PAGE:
And so there I was. I had discovered the wreck. I had found a sunken treasure. But I wanted to find out more about it and maybe bring up some of the metal bars before I reported it to a local university.
The next day I loaded up the Sunshine again and headed out to the open sea. When I reached my destination I heaved the heavy anchor overboard and watched it sink until it disappeared into the greenish-blue depths. I hauled on my oxygen tanks and pulled on my face mask and flippers and flipped overboard, carrying a canvas bag with a parachute material hood over it attached with strings. As I sank beneath the surface I caught my breath at the awe-inspiring underwater beauty. But today was no site-seeing trip. I was here to do business. I swam towards the wreck, checking my watch every few minutes.
I got to the ship ten minutes later. It was the same as when I had left it the afternoon before except for a school of striped blue-and-yellow fish that darted in and out between the broken masts. I swam through the gaping hole, flicking on my flashlight. I swam around, picking a bar of metal from each pile until I had one of steel, one of bronze, one of silver and one of gold.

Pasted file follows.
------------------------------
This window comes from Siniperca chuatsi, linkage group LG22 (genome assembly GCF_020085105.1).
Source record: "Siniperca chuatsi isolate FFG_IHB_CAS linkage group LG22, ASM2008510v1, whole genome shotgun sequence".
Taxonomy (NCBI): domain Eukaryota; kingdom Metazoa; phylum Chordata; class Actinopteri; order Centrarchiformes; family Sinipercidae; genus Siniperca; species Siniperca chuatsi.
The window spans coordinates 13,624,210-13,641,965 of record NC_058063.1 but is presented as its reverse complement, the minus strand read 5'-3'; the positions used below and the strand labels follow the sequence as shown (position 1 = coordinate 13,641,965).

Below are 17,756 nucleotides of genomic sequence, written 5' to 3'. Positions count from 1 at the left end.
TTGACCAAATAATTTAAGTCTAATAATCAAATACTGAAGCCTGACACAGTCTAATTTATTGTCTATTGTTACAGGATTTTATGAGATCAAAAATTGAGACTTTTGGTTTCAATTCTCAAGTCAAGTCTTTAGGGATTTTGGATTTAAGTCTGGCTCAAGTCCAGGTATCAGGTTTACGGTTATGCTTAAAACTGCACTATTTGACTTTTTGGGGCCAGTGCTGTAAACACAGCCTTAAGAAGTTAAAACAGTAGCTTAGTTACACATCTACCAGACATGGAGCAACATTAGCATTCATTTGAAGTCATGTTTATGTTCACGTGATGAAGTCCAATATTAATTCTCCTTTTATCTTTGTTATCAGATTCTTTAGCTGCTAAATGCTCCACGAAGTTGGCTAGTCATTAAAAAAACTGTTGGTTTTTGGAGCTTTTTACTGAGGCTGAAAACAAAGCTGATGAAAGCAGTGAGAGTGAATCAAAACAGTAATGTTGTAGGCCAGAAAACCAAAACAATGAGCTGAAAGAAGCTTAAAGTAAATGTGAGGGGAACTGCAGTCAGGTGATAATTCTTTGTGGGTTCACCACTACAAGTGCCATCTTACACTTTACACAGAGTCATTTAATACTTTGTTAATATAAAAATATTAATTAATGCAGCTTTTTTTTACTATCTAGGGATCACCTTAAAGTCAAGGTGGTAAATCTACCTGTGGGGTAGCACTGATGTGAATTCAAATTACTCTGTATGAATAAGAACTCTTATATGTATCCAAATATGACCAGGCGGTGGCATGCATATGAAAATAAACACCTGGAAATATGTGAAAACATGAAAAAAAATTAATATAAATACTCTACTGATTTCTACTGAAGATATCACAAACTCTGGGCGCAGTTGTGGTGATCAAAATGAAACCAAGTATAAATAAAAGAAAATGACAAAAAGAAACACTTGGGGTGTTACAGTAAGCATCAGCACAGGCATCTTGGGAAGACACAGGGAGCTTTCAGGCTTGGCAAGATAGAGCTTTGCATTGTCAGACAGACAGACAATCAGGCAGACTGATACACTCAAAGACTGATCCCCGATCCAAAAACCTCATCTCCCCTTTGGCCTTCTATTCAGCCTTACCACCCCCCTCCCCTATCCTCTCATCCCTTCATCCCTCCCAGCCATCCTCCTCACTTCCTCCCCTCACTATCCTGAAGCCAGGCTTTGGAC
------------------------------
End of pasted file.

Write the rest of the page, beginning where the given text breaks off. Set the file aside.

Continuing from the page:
By now my bag was full, so I left it at the gold pile and swam on. I found another hole leading into another part of the ship. This room was a moss-and-seaweed version of what must have been a captain’s office. There were overturned chairs and a table with rusted dinnerware on it. I swam into six more rooms, the purpose of which I was unsure.
I returned to the piles. I dragged my bag to the edge of the hole and let it drag me to the bottom. Then I took a deep breath and jerked out my mouthpiece, placing it under the parachute hood. The bag slowly rose to the surface, taking me with it. Halfway to the top I ran out of air and was forced to drop a few feet as I took a breath. I continued on my way to the surface and was almost there when I felt need for more air. I refused, thinking I could hold out longer. I was wrong. Due to lack of air and the changing water pressure, I blacked out.